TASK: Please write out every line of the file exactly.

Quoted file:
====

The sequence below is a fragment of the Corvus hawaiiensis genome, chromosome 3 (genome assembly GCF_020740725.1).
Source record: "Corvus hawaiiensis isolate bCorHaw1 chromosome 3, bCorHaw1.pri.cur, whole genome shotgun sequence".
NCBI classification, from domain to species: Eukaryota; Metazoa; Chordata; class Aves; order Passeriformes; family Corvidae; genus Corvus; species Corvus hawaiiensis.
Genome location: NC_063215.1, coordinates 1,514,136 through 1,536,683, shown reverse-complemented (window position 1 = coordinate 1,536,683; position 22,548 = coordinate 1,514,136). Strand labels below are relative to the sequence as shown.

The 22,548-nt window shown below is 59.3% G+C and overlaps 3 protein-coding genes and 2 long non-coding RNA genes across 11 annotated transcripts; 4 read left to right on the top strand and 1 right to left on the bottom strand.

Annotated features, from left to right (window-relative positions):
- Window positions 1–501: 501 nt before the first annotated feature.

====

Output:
The sequence below is a fragment of the Corvus hawaiiensis genome, chromosome 3 (genome assembly GCF_020740725.1).
Source record: "Corvus hawaiiensis isolate bCorHaw1 chromosome 3, bCorHaw1.pri.cur, whole genome shotgun sequence".
NCBI classification, from domain to species: Eukaryota; Metazoa; Chordata; class Aves; order Passeriformes; family Corvidae; genus Corvus; species Corvus hawaiiensis.
Genome location: NC_063215.1, coordinates 1,514,136 through 1,536,683, shown reverse-complemented (window position 1 = coordinate 1,536,683; position 22,548 = coordinate 1,514,136). Strand labels below are relative to the sequence as shown.

The 22,548-nt window shown below is 59.3% G+C and overlaps 3 protein-coding genes and 2 long non-coding RNA genes across 11 annotated transcripts; 4 read left to right on the top strand and 1 right to left on the bottom strand.

Annotated features, from left to right (window-relative positions):
- Window positions 1–501: 501 nt before the first annotated feature.